Digestive and Gastrointestinal Conditions

Gastroschisis Treatment

All babies with gastroschisis need surgery soon after birth to put their intestines into their bellies and close the hole. Because of the special level of care they need, it's best for these babies to be born at a hospital that has a neonatal intensive care unit (NICU). Babies can be transferred to Seattle Children's Level IV NICU for care after surgery. Seattle Children's is the first hospital in Washington to have a Level IV NICU.

Surgery for Gastroschisis

When your baby is born, the surgeon will use one of several methods to take care of your baby's intestines. Sometimes babies can have surgery right away, other times it's best to wait. The timing of surgery will depend on your baby's condition. Your baby's surgeon and medical team will monitor this closely.

Because the intestines of babies with gastroschisis develop on the outside of the body, sometimes the space inside their bellies does not grow large enough for the intestines to fit inside right away. Most of the time, the surgeon can stretch the belly, fit all of the intestines inside, sew the hole closed, and make a new belly button. Sometimes the surgeon will place the intestines in a plastic bag to help protect them and keep them warm until they are put back through the hole into the belly.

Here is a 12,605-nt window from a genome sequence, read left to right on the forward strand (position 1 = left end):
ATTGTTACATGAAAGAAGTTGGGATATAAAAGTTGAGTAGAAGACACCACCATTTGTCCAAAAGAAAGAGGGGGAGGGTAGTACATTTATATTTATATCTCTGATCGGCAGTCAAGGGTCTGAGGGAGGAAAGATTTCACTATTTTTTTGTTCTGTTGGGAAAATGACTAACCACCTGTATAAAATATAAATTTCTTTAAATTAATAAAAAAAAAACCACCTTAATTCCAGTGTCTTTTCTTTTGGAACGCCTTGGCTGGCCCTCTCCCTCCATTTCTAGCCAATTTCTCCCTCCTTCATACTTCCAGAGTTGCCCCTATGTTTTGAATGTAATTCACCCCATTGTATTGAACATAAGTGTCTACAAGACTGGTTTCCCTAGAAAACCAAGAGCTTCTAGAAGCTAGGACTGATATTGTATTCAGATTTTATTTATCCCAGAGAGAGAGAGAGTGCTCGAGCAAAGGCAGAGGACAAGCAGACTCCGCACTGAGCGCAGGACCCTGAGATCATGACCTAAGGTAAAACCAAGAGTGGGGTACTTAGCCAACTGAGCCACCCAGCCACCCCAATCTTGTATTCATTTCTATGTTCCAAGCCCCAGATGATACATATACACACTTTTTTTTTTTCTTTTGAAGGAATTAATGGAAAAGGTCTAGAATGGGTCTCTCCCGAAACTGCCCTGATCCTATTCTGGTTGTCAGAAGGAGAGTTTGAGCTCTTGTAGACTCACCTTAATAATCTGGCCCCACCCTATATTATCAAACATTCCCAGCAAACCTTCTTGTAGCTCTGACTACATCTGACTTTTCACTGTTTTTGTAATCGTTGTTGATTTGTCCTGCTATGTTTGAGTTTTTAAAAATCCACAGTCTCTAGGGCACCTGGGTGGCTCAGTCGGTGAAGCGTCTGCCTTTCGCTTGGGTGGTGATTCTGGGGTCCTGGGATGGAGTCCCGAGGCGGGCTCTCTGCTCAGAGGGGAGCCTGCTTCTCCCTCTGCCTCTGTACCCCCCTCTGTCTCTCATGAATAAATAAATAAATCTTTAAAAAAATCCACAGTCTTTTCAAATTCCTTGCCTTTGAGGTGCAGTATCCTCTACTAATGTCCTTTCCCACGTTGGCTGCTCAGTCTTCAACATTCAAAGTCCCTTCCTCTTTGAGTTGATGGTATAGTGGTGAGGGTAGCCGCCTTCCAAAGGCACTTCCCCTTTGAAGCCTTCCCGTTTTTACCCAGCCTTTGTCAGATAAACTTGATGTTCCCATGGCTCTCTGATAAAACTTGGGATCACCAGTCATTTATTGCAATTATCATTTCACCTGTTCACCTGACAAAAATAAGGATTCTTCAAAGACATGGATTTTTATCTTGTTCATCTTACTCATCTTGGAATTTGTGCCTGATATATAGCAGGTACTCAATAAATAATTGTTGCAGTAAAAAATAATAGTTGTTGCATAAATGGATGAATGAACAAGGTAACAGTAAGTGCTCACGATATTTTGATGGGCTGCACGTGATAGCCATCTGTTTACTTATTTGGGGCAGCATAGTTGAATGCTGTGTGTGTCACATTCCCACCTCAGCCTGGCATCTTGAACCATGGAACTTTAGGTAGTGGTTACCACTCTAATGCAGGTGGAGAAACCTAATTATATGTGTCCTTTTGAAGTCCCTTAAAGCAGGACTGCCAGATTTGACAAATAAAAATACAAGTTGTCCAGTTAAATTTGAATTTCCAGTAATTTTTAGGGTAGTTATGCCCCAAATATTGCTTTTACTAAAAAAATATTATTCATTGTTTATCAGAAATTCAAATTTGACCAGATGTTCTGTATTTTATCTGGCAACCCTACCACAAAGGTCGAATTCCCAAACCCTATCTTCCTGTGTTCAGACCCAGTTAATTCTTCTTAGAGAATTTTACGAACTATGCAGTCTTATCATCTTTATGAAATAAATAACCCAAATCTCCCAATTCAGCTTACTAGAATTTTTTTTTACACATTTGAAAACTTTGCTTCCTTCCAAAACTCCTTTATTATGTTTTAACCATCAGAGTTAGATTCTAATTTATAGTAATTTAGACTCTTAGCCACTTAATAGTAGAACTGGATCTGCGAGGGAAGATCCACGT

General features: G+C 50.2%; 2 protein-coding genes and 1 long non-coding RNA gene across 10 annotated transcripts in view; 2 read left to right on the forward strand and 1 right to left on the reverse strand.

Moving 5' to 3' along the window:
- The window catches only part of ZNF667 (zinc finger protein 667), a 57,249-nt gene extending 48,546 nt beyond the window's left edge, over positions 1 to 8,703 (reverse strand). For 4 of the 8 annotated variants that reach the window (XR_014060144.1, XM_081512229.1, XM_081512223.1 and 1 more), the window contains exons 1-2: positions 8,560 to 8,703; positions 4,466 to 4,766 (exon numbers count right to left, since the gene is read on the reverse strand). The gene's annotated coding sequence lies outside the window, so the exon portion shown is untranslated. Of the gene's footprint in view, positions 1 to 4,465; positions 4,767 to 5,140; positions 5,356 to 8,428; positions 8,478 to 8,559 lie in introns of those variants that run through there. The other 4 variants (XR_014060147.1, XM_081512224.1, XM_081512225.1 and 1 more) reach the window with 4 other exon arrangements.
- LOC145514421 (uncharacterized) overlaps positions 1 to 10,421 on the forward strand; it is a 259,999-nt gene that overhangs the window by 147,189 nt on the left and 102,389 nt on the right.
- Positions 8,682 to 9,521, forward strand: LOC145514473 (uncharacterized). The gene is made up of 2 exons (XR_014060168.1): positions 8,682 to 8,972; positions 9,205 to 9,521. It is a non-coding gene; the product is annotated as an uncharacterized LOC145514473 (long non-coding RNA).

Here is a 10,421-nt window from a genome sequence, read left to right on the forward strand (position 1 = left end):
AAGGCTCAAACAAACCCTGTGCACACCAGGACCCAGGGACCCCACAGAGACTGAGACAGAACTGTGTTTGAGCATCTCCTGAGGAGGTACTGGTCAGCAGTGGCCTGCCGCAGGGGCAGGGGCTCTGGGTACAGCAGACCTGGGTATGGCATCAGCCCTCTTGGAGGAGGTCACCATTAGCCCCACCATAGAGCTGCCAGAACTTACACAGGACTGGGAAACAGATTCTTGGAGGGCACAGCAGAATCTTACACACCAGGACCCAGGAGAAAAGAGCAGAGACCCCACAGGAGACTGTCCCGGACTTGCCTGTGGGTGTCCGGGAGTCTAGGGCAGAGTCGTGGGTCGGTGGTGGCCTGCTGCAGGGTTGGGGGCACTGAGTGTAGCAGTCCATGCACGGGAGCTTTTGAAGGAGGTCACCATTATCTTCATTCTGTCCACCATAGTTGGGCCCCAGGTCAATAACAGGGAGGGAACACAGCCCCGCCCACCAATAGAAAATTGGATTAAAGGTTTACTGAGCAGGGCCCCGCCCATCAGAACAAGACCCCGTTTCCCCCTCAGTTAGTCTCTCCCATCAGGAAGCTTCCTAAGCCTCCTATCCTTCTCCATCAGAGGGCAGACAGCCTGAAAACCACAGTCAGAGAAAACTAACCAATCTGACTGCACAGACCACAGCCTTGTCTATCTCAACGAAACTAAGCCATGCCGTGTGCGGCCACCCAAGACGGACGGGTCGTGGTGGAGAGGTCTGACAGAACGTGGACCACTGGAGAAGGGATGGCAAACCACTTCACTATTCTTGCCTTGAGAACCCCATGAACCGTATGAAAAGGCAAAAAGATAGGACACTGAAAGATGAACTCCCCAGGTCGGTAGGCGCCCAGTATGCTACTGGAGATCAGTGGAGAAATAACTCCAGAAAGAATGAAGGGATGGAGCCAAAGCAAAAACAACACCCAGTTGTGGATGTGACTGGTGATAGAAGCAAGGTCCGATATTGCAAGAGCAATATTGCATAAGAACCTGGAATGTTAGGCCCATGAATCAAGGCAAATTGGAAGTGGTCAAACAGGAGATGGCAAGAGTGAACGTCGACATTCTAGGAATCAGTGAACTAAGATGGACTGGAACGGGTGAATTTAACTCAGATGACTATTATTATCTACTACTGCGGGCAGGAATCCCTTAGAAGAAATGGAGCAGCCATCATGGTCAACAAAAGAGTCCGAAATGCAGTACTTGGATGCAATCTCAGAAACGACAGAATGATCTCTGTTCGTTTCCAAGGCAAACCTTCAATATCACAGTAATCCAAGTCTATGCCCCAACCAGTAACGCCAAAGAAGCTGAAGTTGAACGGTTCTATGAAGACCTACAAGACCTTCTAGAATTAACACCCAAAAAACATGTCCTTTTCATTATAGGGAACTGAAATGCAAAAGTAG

In about 15% of infants with gastroschisis, the intestines will not fit inside the belly without causing too much pressure inside. This pressure could lead to problems with the heart, lungs and blood supply to the intestines.

To tell whether the intestines will fit inside the belly, we measure the pressure as we try to put the intestines inside. If the pressure is too high, we sew a bag on to the baby's abdominal wall, place the intestines inside, and slowly squeeze the baby's intestines into the belly over the course of five to 10 days. Then we take the bag off and sew the belly closed. By squeezing the intestines in slowly, we can avoid problems with the heart, lungs and blood supply to the intestines.

Whether your baby has surgery right away or not, at some point they will go to the NICU to be stabilized. Your baby will need an IV (intravenous) line, a tube that goes into a vein to give fluids. Some babies need to be on a breathing machine (ventilator) to help their lungs.

If your baby also is born with a blockage of the intestine ( intestinal atresia ), they will need more surgery to correct the problem. Your baby's doctor will discuss the timing of this surgery with you.

After Surgery for Gastroschisis

After surgery, it may take anywhere from one week to several months for your baby's intestines to start working well. Your baby will likely have to get feedings through a tube that goes into a large vein (central line) or a tube that passes through the nose or mouth into the stomach (nasogastric tube, NG tube; or orogastric tube, OG tube). We will give your baby pain medicine to make them comfortable.

As your baby's health improves, we will move them from the NICU to a regular hospital room, and eventually home.

The severity of gastroschisis can vary widely. So can the length of a hospital stay. Your baby will need to be in the hospital at least until all the organs are moved, the hole is closed and the baby is able to eat well. This will take weeks to months. The average length of stay in the hospital for gastroschisis is a little more than a month.